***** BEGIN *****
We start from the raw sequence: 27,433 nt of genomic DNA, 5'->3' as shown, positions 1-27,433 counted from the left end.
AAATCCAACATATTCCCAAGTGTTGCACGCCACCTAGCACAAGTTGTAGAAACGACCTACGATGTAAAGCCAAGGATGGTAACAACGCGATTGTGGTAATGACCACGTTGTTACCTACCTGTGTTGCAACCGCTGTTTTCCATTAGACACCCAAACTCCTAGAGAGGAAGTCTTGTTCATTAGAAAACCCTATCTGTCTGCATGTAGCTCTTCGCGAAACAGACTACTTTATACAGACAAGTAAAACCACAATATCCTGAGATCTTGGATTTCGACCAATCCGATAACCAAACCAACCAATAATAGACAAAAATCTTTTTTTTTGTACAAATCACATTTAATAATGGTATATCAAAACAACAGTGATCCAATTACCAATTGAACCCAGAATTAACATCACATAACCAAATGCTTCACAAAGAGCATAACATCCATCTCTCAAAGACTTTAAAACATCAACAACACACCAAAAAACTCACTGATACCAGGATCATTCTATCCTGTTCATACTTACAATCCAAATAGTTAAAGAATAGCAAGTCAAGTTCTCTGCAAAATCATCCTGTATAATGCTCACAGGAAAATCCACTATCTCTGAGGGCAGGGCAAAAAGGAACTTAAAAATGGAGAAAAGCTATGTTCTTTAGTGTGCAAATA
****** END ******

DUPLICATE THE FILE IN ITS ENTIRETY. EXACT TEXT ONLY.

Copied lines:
We start from the raw sequence: 27,433 nt of genomic DNA, 5'->3' as shown, positions 1-27,433 counted from the left end.
AAATCCAACATATTCCCAAGTGTTGCACGCCACCTAGCACAAGTTGTAGAAACGACCTACGATGTAAAGCCAAGGATGGTAACAACGCGATTGTGGTAATGACCACGTTGTTACCTACCTGTGTTGCAACCGCTGTTTTCCATTAGACACCCAAACTCCTAGAGAGGAAGTCTTGTTCATTAGAAAACCCTATCTGTCTGCATGTAGCTCTTCGCGAAACAGACTACTTTATACAGACAAGTAAAACCACAATATCCTGAGATCTTGGATTTCGACCAATCCGATAACCAAACCAACCAATAATAGACAAAAATCTTTTTTTTTGTACAAATCACATTTAATAATGGTATATCAAAACAACAGTGATCCAATTACCAATTGAACCCAGAATTAACATCACATAACCAAATGCTTCACAAAGAGCATAACATCCATCTCTCAAAGACTTTAAAACATCAACAACACACCAAAAAACTCACTGATACCAGGATCATTCTATCCTGTTCATACTTACAATCCAAATAGTTAAAGAATAGCAAGTCAAGTTCTCTGCAAAATCATCCTGTATAATGCTCACAGGAAAATCCACTATCTCTGAGGGCAGGGCAAAAAGGAACTTAAAAATGGAGAAAAGCTATGTTCTTTAGTGTGCAAATA